Thanks to everyone for your ongoing support and love. I hope to see you all on the 20th. And no matter what happens, remember – keep making your art!

Bookworm on the Beach


Summer is officially here! Time to bust out the books, bikinis, and sunblock, set up on the beach then refuse to leave until you’ve finished your entire reading list three months later. That’s my plan, at least.

I know I already shared my summer book recs with y’all, but I’m too busy READING ON THE BEACH right now to write a brand new post, and the internet has ruined our ability to remember things from last month, anyway. And to make myself clear, I’m so super serious about #1. Elena Ferrante forever.

5. The Girls by Emma Cline – C+
This book has all the summer trash – sex, murder, drugs, rock-n-roll – but there are some real trigger warnings surrounding rape, so beware. I picked this one up because of its hype: a debut novel by a female writer in her 20’s that quickly became a New York Times best seller but was also heralded as a beautifully written novel. And yes, there are many gorgeous sentences here. But for me, the language actually got in the way of the story. Definitely an interesting choice to pair gorgeous, flowing descriptions with an honest, ugly look at teenage girls getting sucked into a cult (loosely based on the Mansons), but I was overall glad I read it – the story especially shines when we get inside the main character’s painfully realistic, confused little head. James Wood gives a much more thorough review here in The New Yorker.

4. You’ll Grow Out of It by Jessi Klein – B-
This book is brutally hilarious, often self-deprecating in a way that leaves you feeling like Klein is now a strong, confident woman with that rare ability to make fun of herself without getting down about it. As a celebrated female in the male-dominated comedy industry, she offers readers an intriguing, behind-the-scenes look complete with running commentary that doesn’t back down ever; this openness is welcome and brave and definitely drives the novel. Mixed in with the laughs are some deep reflections on our patriarchal society, revelations that most women will appreciate but then will also appreciate the comic relief that follows. However, while Klein’s voice is strong, consistent and easy to access, it’s clear that she writes sketch comedies, not books; the individual sentences are lacking, the flow is choppy, and the overall structure feels forced. There’s even one anecdote repeated in the last few chapters. Still, a fun and thought-provoking ride.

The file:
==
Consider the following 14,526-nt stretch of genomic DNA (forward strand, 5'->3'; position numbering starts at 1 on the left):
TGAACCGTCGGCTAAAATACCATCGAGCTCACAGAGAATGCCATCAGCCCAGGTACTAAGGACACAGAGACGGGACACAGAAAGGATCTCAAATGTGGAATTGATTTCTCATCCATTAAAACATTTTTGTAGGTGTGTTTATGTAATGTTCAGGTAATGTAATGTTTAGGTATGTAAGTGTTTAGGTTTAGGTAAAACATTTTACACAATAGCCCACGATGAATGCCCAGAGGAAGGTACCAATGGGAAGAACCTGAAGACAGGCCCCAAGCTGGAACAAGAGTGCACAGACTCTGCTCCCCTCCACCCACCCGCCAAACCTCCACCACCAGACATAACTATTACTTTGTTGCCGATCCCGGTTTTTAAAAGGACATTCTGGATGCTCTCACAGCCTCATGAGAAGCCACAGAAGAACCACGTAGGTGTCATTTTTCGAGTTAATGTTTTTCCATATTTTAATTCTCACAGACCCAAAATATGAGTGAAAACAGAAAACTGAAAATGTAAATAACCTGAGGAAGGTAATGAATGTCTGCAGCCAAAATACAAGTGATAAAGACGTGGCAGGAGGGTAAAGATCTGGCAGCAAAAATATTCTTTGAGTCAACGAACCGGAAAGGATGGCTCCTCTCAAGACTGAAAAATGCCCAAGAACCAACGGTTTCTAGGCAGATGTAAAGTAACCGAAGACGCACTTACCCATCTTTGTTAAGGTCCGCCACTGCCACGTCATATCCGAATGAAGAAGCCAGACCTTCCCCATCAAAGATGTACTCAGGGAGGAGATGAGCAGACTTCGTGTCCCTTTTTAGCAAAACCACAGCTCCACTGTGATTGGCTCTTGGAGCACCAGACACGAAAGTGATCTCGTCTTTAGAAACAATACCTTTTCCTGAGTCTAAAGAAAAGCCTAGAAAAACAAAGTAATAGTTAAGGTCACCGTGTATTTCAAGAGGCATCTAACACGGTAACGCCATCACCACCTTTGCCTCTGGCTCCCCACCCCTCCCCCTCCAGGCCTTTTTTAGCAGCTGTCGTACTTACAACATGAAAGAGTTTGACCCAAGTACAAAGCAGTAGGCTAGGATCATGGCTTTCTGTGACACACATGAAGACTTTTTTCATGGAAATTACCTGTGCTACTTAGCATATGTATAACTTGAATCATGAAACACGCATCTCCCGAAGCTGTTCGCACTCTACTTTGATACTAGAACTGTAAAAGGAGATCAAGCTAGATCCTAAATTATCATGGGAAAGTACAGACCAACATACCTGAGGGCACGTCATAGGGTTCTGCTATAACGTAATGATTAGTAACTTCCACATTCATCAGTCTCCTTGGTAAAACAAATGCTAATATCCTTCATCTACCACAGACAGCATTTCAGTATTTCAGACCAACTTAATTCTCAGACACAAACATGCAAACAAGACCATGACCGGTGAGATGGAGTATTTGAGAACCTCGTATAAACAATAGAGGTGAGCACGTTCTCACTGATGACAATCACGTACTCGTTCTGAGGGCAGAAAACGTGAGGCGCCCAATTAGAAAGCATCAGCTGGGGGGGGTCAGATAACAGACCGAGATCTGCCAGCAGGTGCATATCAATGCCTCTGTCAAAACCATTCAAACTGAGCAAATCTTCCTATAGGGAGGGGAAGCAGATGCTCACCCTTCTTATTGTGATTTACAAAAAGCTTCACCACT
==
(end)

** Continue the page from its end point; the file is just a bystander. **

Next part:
3. Breakfast at Tiffany’s by Truman Capote – B+
I reread this novella for a Capote semester I taught last fall and fell in love with it all over again. For those of you who’ve seen the movie, don’t be put off by the Hollywood ending; there are a handful of major differences between the two, and the book is definitely more rooted in reality. Absolutely gorgeous writing (as always from Capote), a smart and breezy plot filled with New York fun and a touch of darkness, plus one of the most delightful, complicated characters in American literature. Also, only 100 pages.

If you haven’t read In Cold Blood yet, it’s not a traditional summer read but is absolutely stunning, and also the progenitor of the true crime genre – a must-read (or reread!) at some point, though perhaps a better fit for the winter.

2. Commonwealth by Ann Patchett – A-
Everything Ann Patchett writes is gold. Just beautiful, easy to read yet highly intelligent, carefully constructed sentences throughout all of her novels. Commonwealth tells the story of a nontraditional family as they grow from rascals in California to adults spread out all over the world. There’s some darkness here, but it never gets too heavy. While not as impressive as Bel Canto or as deep at The Magician’s Assistant, Commonwealth masterfully treats a large family unit as the main character, jumping through time and switching points of view to give us a thoughtful and enjoyable reflection on love, loss and growth.